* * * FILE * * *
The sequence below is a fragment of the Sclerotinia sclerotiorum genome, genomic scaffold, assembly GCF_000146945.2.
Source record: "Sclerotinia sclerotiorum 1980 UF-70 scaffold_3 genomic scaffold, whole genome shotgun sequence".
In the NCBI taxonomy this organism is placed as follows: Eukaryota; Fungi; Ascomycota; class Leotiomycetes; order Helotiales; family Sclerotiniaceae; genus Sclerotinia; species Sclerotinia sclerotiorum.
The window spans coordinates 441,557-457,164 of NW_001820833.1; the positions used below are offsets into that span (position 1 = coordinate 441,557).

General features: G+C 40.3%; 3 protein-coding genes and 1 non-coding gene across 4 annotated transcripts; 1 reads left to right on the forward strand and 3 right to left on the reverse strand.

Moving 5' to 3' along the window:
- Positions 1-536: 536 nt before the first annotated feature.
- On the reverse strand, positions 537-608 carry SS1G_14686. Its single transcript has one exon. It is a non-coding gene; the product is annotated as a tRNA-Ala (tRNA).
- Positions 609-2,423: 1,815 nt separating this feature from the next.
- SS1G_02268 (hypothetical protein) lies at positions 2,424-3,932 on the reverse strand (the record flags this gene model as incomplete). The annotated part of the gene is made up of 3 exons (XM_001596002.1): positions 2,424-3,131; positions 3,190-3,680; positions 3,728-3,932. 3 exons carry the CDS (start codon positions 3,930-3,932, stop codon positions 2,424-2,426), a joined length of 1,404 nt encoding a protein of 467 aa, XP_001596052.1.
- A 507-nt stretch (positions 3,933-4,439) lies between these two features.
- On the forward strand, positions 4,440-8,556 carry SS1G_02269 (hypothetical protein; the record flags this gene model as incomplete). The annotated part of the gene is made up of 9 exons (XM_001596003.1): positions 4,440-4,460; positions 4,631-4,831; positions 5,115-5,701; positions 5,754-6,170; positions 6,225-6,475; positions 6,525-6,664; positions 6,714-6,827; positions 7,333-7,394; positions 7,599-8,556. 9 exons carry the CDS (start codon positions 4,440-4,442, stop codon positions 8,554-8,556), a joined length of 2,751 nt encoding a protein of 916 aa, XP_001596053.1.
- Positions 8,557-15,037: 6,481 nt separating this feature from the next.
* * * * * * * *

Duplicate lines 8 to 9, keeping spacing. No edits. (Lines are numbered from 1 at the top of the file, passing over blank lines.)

- On the reverse strand, positions 537-608 carry SS1G_14686. Its single transcript has one exon. It is a non-coding gene; the product is annotated as a tRNA-Ala (tRNA).
- Positions 609-2,423: 1,815 nt separating this feature from the next.